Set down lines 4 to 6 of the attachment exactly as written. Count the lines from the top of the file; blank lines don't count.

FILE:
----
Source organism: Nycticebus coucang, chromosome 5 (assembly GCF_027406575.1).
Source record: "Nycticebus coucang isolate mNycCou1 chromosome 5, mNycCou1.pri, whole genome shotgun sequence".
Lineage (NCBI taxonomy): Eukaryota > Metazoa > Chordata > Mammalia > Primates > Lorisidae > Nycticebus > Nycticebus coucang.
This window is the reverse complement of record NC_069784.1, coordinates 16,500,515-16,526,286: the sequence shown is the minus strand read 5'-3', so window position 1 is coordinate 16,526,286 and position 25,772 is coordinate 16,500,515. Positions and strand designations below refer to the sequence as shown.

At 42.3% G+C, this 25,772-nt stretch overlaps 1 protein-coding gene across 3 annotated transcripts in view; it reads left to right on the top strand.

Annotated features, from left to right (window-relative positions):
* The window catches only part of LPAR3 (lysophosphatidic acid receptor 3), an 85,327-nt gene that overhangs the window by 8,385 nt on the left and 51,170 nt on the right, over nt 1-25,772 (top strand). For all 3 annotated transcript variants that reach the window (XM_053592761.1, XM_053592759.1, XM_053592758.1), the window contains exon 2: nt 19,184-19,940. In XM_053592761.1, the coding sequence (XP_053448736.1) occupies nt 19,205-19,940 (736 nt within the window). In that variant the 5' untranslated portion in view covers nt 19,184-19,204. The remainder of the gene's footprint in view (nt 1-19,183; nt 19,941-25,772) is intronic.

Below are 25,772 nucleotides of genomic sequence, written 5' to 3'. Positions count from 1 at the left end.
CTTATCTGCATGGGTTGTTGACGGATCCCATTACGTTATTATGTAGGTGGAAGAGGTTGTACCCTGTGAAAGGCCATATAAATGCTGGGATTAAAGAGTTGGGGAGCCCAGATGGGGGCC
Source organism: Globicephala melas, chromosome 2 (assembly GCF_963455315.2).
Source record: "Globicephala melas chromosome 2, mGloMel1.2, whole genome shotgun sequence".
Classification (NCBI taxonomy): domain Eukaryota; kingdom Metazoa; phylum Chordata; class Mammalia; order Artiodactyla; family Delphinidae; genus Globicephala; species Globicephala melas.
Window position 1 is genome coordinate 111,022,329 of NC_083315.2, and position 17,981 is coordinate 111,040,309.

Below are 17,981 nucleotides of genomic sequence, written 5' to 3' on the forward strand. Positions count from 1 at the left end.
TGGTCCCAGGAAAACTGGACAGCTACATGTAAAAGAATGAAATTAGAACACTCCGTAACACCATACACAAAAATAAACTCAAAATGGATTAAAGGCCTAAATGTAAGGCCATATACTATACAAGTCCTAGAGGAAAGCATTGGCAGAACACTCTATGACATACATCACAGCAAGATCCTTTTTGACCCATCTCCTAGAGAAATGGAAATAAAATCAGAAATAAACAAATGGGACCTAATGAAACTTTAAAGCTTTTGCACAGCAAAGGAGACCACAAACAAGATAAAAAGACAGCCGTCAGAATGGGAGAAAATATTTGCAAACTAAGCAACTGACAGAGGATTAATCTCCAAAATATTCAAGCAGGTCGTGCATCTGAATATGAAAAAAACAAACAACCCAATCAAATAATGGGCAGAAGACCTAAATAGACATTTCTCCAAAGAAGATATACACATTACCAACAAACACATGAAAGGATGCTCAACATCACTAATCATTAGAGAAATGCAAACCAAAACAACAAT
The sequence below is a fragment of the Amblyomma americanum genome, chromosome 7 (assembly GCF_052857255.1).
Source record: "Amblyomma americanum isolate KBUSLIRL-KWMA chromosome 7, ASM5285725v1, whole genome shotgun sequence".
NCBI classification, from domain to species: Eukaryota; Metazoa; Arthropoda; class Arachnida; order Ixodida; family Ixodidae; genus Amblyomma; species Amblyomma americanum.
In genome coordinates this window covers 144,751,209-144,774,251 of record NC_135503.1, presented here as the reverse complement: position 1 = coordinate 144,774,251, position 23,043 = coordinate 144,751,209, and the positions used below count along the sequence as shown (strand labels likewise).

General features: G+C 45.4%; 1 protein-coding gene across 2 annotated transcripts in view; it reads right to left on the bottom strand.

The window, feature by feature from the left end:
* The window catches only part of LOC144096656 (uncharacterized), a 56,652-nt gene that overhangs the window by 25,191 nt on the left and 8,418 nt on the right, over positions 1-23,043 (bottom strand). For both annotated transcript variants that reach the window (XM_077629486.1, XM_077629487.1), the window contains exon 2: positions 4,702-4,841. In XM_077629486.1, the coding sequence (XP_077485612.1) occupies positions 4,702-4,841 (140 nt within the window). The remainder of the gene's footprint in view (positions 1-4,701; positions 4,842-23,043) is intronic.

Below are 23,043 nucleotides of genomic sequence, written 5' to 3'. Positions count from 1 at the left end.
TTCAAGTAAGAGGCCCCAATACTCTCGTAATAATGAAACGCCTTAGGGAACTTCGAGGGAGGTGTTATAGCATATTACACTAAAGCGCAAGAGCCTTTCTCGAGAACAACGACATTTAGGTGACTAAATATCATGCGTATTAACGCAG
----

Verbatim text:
This window is the reverse complement of record NC_069784.1, coordinates 16,500,515-16,526,286: the sequence shown is the minus strand read 5'-3', so window position 1 is coordinate 16,526,286 and position 25,772 is coordinate 16,500,515. Positions and strand designations below refer to the sequence as shown.

At 42.3% G+C, this 25,772-nt stretch overlaps 1 protein-coding gene across 3 annotated transcripts in view; it reads left to right on the top strand.

Annotated features, from left to right (window-relative positions):